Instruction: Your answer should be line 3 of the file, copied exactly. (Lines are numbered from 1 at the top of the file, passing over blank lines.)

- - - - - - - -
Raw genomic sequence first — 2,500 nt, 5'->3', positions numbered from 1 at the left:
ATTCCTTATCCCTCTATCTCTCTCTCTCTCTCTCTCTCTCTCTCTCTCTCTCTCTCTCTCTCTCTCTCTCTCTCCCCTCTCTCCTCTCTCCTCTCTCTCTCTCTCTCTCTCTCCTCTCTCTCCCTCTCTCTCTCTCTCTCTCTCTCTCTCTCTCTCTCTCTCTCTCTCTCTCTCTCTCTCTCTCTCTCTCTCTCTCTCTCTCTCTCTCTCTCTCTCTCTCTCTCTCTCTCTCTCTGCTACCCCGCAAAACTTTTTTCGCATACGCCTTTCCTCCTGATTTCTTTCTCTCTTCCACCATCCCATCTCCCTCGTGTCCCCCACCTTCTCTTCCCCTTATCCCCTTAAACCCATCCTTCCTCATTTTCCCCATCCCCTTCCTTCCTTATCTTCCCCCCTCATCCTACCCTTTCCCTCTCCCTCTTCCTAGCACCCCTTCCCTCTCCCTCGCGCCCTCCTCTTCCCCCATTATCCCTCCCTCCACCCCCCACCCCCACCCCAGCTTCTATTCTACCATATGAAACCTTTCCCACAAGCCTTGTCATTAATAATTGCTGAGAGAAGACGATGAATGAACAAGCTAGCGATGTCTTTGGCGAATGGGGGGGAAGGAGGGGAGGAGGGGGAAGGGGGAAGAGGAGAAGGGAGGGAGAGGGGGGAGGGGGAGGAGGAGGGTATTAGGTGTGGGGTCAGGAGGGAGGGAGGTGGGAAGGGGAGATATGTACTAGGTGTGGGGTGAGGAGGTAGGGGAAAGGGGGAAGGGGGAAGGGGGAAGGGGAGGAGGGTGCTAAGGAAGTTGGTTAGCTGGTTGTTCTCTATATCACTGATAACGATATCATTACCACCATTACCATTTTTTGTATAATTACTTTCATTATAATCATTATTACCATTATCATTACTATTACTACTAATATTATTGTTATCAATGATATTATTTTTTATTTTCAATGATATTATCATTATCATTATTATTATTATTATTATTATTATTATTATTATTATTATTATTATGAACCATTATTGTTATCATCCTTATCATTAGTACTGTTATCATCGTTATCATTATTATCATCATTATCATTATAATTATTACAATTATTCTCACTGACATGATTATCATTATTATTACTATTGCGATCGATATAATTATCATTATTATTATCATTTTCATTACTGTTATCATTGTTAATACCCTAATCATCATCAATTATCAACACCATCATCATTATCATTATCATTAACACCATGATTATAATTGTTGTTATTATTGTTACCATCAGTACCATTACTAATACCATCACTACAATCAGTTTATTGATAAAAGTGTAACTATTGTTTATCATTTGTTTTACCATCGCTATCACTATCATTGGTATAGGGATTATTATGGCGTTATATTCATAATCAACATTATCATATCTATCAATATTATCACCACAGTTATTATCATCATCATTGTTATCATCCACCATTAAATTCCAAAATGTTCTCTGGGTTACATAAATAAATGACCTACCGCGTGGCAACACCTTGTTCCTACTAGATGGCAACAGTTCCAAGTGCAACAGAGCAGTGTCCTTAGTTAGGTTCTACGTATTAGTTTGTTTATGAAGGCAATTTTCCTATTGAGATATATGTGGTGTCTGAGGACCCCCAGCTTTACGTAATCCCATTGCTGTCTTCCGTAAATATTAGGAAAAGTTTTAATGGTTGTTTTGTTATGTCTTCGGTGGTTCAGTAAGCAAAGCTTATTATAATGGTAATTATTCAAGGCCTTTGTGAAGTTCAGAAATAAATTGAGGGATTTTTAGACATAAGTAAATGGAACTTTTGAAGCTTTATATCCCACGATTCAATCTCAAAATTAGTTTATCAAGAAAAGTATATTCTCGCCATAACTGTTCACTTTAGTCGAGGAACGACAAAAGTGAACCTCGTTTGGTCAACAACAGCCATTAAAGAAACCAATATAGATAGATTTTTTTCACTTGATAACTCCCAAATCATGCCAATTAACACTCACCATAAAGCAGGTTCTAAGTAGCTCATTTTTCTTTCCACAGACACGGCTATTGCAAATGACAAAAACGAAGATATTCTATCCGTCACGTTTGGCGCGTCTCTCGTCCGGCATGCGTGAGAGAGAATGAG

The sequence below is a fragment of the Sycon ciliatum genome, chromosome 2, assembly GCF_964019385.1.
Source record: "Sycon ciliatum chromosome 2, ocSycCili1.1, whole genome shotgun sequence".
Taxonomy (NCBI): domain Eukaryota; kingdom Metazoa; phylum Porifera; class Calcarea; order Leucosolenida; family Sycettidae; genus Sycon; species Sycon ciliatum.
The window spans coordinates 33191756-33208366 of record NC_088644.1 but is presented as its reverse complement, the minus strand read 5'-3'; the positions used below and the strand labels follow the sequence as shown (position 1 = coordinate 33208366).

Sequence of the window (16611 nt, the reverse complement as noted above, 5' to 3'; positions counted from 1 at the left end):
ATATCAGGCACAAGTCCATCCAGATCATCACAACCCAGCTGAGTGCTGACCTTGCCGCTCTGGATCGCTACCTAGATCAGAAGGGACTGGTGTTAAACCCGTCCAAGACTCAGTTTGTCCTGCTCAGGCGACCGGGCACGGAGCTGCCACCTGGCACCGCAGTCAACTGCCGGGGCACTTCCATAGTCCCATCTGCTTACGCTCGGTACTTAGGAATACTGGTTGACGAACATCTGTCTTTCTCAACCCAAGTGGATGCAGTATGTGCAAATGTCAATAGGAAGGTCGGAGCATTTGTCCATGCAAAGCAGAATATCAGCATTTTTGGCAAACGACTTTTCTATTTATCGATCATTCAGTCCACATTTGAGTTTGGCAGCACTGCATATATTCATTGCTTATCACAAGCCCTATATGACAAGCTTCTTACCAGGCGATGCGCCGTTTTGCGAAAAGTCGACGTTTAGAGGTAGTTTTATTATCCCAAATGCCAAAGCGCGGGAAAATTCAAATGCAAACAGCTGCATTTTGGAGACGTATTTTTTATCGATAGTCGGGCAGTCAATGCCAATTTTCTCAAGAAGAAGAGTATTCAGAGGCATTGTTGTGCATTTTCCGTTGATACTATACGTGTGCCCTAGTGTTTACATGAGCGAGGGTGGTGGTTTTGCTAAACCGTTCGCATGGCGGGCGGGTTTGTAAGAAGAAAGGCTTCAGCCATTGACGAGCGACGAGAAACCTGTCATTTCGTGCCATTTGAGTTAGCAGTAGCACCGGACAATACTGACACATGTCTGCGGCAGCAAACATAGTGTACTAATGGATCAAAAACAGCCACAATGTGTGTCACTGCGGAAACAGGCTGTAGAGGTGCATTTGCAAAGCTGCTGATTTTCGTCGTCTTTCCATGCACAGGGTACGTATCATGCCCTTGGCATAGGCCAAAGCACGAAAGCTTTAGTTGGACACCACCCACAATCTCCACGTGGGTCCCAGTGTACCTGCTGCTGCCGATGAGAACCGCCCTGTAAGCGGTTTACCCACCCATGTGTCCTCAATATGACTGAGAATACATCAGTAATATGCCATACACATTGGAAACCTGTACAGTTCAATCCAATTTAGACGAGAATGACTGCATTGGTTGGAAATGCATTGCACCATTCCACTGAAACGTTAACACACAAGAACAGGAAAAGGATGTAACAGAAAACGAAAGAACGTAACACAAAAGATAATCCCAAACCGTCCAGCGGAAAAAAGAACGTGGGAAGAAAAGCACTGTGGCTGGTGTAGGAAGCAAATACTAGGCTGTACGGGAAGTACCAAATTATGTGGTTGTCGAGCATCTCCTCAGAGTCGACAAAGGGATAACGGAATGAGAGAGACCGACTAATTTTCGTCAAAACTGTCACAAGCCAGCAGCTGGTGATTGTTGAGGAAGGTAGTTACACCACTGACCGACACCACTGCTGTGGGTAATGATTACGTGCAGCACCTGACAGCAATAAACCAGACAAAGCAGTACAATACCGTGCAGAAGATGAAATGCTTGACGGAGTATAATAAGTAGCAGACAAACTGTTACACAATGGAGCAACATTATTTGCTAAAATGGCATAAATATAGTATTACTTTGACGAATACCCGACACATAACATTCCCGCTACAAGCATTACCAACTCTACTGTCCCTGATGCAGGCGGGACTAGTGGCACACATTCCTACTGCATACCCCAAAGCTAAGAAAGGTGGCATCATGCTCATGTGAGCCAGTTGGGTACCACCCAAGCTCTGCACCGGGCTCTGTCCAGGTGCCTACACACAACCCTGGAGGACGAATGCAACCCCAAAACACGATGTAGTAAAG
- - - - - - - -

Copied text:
The sequence below is a fragment of the Sycon ciliatum genome, chromosome 2, assembly GCF_964019385.1.